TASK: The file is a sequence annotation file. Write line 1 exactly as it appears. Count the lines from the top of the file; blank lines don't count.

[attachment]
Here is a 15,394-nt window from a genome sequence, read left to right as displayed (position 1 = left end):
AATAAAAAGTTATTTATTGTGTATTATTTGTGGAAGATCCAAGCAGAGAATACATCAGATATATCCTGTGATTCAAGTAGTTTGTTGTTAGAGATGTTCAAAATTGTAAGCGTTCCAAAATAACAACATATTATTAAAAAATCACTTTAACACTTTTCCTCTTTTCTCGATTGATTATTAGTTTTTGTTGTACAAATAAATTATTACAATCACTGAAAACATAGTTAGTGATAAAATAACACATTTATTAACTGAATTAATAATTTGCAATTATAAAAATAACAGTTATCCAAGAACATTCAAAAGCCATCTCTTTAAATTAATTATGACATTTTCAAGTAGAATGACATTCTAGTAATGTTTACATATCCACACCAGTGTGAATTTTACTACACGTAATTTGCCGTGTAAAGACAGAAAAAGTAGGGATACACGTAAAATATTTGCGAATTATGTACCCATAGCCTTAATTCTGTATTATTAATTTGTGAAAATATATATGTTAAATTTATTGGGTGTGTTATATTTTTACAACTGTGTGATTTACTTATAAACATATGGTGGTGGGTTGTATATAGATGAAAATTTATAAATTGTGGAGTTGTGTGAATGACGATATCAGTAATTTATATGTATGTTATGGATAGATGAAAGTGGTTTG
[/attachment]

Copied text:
Here is a 15,394-nt window from a genome sequence, read left to right as displayed (position 1 = left end):